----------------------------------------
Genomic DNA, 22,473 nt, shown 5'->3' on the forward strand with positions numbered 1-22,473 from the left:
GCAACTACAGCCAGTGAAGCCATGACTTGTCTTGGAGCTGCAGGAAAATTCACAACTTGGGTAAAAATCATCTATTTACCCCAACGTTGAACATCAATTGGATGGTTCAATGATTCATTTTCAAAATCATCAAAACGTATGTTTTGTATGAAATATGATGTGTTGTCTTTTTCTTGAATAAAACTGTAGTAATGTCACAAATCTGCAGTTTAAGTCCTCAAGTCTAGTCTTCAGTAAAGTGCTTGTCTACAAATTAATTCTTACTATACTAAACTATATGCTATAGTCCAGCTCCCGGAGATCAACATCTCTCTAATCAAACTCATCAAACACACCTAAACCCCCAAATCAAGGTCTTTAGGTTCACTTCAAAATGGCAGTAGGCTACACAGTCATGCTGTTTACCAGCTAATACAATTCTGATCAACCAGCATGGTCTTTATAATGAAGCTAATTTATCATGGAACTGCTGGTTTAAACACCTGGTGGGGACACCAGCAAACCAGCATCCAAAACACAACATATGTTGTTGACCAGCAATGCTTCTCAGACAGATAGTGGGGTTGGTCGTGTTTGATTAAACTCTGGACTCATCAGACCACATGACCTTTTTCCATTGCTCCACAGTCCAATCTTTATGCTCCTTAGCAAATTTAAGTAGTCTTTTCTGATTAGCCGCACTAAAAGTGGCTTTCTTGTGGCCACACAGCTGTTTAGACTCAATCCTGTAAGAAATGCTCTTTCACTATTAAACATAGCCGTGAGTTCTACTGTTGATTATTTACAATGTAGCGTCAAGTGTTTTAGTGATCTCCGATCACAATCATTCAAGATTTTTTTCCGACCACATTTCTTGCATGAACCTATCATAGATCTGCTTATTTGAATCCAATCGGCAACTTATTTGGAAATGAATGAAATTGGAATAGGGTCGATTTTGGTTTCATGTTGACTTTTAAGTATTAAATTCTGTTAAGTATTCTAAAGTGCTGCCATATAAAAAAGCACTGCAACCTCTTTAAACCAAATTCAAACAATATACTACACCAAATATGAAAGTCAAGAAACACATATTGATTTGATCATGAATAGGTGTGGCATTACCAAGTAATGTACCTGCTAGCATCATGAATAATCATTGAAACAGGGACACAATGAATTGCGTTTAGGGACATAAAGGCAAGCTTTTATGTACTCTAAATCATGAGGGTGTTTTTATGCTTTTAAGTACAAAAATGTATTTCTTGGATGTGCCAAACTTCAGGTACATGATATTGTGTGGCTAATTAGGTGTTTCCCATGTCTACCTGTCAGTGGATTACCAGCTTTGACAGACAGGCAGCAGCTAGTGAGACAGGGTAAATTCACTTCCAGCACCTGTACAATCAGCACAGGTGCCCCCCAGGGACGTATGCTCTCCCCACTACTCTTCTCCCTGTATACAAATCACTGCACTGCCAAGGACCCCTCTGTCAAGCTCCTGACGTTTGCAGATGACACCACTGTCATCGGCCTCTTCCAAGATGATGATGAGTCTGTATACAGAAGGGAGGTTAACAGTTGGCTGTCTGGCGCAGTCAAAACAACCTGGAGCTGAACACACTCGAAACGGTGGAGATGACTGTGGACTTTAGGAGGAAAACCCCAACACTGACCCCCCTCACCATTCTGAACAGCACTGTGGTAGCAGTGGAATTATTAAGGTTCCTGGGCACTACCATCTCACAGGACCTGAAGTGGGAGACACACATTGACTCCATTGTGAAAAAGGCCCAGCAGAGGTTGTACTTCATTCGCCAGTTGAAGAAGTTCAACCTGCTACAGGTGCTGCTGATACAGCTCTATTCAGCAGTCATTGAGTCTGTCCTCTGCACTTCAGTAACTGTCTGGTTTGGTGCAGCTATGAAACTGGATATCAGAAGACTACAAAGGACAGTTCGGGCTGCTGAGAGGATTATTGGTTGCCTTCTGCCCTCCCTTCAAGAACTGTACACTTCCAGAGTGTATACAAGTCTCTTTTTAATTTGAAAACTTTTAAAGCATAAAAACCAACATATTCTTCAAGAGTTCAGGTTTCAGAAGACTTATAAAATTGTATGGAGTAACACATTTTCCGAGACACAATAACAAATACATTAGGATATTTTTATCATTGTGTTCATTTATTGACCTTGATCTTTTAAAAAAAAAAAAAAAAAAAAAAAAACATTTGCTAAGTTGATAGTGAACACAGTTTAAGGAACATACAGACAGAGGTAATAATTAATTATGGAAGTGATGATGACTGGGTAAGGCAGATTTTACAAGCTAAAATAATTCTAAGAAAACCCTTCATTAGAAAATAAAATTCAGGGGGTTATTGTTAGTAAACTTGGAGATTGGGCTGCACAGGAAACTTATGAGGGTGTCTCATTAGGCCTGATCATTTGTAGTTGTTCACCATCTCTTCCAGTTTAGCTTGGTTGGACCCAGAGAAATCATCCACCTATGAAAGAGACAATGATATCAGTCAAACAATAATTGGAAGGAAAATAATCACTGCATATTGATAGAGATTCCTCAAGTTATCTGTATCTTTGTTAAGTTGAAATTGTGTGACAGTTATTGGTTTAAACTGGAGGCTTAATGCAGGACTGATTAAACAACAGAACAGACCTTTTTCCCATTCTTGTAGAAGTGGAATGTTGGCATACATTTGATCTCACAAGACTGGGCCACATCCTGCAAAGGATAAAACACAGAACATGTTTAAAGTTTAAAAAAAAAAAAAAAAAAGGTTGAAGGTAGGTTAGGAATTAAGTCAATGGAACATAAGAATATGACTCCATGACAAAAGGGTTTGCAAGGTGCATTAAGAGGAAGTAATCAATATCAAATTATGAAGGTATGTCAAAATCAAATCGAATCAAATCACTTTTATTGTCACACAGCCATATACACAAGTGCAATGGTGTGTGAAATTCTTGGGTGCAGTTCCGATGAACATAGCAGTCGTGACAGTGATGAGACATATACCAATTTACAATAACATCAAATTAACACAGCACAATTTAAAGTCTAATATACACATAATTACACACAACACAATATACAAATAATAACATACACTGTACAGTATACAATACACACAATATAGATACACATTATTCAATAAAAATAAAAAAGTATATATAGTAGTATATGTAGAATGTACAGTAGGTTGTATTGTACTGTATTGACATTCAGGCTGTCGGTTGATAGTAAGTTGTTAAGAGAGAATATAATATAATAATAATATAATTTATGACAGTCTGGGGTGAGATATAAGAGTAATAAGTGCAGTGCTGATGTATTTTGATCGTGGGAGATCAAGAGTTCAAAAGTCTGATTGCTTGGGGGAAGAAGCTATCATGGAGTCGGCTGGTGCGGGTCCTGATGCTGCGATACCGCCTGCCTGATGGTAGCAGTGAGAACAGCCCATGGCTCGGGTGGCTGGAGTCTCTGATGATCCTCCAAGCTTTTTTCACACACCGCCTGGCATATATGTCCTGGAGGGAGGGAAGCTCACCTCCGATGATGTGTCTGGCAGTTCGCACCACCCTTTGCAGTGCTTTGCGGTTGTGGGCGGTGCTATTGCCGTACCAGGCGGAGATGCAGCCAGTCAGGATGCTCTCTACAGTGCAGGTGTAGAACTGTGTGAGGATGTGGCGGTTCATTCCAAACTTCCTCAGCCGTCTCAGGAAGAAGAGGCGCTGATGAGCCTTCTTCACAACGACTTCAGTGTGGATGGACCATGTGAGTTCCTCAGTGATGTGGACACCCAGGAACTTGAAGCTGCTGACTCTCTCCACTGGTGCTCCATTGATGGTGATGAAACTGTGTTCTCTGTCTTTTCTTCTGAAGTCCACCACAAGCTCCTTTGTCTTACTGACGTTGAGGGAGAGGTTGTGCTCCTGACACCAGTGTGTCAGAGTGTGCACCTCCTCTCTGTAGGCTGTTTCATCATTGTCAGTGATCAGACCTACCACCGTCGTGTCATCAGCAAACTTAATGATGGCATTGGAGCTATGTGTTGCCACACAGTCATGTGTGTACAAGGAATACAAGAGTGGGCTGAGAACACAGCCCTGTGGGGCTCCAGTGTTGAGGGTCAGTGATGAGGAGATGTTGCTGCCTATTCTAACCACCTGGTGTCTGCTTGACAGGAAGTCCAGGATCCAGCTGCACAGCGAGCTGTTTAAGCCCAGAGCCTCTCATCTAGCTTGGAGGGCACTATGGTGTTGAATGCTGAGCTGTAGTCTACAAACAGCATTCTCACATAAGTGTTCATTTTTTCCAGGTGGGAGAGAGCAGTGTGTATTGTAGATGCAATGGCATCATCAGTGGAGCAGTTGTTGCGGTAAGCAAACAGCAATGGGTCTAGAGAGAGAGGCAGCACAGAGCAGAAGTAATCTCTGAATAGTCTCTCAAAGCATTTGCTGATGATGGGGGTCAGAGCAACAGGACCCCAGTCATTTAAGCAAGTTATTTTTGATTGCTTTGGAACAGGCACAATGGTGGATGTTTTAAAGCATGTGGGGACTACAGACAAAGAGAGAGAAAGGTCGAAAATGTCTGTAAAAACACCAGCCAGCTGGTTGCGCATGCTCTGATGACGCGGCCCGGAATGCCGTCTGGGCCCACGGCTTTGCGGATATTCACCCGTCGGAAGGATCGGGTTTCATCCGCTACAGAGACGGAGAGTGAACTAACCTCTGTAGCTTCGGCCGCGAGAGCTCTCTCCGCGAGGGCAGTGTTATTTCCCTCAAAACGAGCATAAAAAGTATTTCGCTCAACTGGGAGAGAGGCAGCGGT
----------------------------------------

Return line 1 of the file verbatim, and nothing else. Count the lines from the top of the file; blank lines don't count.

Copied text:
Genomic DNA, 22,473 nt, shown 5'->3' on the forward strand with positions numbered 1-22,473 from the left: